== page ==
SAN ANTONIO -- For decades, H-E-B Grocery Co. here has built up a strong customer following with different private-label products. However, this regional supermarket chain, now with some 225 stores, did little to consistently represent its brand quality through packaging. That's all changing. On Dec. 16, 1991, the company retained Landor Associates, San Francisco, to redesign its private-label line. Nearly 40 months later, the job is still not completed. Landor literally has taken on one of its largest packaging revamps, so far redesigning 350 different products under the H-E-B logo in a first-quality line that still has close to 700 more products in the works. Additionally, Landor has reworked the chain's economy line, called Hill Country Fare, having finished 850 items, again with 1,000-plus products in that range.
Peter Knapp, senior creative director at Landor and based at the company's Hong Kong office, spoke of the early results of this work. He reported that the effects on sales after the first three months have been impressive: Canned vegetable market share jumped by 4%, while margins increased by 33%. Similar results have been experienced in dairy, deli and bread -- all achieved with new packaging on the shelf and with no advertising or other promotional support.
Knapp spoke Jan. 25 in Hong Kong at the World of Private Label in Asia trade show, sponsored by the Private Label Manufacturers Association, N.Y.
According to Knapp, customers were reportedly thrilled with the new store-brand look. For dairy items, they felt that "the colors make it seem fresh and clean," or "the white gives the impression of fresh, pure milk." In the canned vegetable range, some of the comments were: "It looks like you went out to your garden and picked them"; "Home grown (or) straight from the farmer"; "It looks fresh off the vine." Knapp said, "A brand represents a product with a promise." H-E-B, he argued, certainly had built up customer equity with its store brands in the past, but failed to leverage that loyalty with a pledge of quality in the packaging statement. In other words, the chain did not have its own distinctive brand, but just another private-label program or a number of unconnected private labels.
Its packaging was dated, said to Knapp. Some commodity food items under the Village Park label, for example, looked like oil products, according to the design firm's critique. This uninspired packaging was provided by suppliers, using stock vignettes, printed in a rubber stamp fashion.
Under the H-E-B brand, the company has become much more sophisticated and savvy about marketing a brand. In fact, its corporate headquarters issues category or design briefs to Landor for each product, describing what the product is competing against and what should be said in terms of a unique or spirited impression. Knapp describes the H-E-B brand as conveying "extra care and differentiation that is 'only available at H-E-B.' Its quality and guarantee leverages customer equity in H-E-B."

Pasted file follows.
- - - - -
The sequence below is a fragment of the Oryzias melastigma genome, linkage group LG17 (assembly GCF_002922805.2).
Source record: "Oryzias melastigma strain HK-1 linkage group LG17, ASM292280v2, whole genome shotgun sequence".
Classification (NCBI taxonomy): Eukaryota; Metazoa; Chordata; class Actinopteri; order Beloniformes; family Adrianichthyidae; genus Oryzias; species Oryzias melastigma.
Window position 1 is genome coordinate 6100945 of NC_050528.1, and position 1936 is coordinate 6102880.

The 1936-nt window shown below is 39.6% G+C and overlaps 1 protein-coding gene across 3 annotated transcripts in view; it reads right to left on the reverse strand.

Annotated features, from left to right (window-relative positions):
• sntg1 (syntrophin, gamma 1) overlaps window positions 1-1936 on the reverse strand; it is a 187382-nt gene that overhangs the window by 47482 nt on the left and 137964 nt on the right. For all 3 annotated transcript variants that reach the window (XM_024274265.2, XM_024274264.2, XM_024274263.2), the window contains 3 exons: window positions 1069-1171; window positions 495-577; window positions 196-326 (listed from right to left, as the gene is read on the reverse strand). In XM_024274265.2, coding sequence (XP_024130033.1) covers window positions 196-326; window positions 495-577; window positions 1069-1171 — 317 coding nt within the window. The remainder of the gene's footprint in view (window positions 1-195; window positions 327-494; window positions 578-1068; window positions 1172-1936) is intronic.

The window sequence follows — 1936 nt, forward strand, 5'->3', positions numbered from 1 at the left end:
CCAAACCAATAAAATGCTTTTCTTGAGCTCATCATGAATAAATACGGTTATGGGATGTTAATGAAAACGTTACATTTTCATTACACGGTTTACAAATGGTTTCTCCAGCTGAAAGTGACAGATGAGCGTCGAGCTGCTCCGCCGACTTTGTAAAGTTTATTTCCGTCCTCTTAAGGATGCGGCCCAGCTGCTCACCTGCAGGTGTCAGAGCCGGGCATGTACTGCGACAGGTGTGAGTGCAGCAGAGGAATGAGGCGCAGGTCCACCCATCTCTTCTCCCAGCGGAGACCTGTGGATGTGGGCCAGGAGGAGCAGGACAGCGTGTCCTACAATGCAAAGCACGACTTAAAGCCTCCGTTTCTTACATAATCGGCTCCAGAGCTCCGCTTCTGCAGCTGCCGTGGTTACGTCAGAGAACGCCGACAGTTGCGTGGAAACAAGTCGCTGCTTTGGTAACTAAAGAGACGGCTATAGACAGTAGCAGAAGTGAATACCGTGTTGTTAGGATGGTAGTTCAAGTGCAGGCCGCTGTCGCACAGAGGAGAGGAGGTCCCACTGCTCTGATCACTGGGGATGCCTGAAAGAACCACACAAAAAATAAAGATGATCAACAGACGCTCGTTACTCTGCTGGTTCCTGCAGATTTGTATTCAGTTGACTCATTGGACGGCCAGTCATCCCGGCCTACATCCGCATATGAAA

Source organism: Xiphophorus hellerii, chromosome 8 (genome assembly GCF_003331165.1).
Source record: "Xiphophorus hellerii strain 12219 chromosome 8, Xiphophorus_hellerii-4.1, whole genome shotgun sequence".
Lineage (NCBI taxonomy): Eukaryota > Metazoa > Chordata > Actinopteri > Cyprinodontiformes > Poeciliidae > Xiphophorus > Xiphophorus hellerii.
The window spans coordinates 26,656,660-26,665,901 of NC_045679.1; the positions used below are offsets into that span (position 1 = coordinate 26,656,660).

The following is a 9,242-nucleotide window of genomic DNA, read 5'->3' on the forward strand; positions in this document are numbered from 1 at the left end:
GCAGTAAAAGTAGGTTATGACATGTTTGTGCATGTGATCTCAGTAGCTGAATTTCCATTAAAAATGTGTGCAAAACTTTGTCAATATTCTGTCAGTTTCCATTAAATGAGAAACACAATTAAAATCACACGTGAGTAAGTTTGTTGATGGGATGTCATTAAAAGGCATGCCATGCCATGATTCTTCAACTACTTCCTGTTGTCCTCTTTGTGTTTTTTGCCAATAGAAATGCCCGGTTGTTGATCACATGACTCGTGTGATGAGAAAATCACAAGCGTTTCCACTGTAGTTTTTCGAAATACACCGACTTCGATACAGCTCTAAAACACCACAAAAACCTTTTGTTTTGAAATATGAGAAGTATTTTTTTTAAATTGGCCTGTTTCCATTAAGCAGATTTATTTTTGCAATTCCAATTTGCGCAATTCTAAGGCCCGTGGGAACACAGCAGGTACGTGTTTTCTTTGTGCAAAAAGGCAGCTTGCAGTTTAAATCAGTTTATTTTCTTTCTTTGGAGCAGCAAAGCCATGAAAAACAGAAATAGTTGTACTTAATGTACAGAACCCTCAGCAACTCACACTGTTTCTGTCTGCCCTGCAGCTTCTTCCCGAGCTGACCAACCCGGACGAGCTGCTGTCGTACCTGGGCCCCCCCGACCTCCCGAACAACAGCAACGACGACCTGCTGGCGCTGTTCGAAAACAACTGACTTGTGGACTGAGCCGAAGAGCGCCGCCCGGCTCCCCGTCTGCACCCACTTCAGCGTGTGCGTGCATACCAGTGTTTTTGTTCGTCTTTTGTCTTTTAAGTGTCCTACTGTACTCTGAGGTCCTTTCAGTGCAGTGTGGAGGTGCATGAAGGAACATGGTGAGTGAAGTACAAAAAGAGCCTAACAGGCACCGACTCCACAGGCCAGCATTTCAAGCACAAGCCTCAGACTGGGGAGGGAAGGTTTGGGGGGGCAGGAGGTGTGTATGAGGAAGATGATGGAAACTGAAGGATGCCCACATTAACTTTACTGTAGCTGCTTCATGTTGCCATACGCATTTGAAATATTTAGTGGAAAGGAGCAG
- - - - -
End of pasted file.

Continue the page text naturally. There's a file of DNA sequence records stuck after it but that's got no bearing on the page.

Landor indicated that this client is "ruthless" in sourcing the quality it seeks. In fruit items, for example, the company has found only one supplier of canned pineapples that truly reflects the quality of its packaged-design strategy. Sometimes the company goes all out with a unique item, such as H-E-B 100% hardwood charcoal, using no petrochemicals, but natural hickory and oak hardwood in a briquette form. The packaging, too, is superior: a four-color process slick bag, different from the uncoated stock of the leading brand. In fruit preserves, H-E-B has taken quality a step beyond the leading brand, offering H-E-B More Fruit (more fruit content) in a larger, 18-ounce distinctive square jar.
The H-E-B brand is aimed at either matching the quality of national brands or bettering it, but with prices 10% to 20% below category leaders. The design platform includes proprietary branding across all the product categories, making each category appropriate but distinctive, while maximizing shelf impact as well as a "value-fresh" imagery. This is executed where every category tells a story. Each treatment celebrates what the category is all about. It's a stylized, illustrative approach showing, for example, a cow jumping over the moon or a chicken jumping over an egg. The H-E-B name and a racetrack logo link all products in the range, but without a rubber stamp approach.
The chain also has continued its generic line of basic products (vegetables, dairy, bread, etc.) -- which aim to offer acceptable quality at the lowest possible price. The packaging for this line requires no added cost and no added expectation.
The company has begun to coordinate its new packaging with promotional efforts, tying in the look with ceiling danglers and shelf signs to better acquaint its customers with this new trade dress.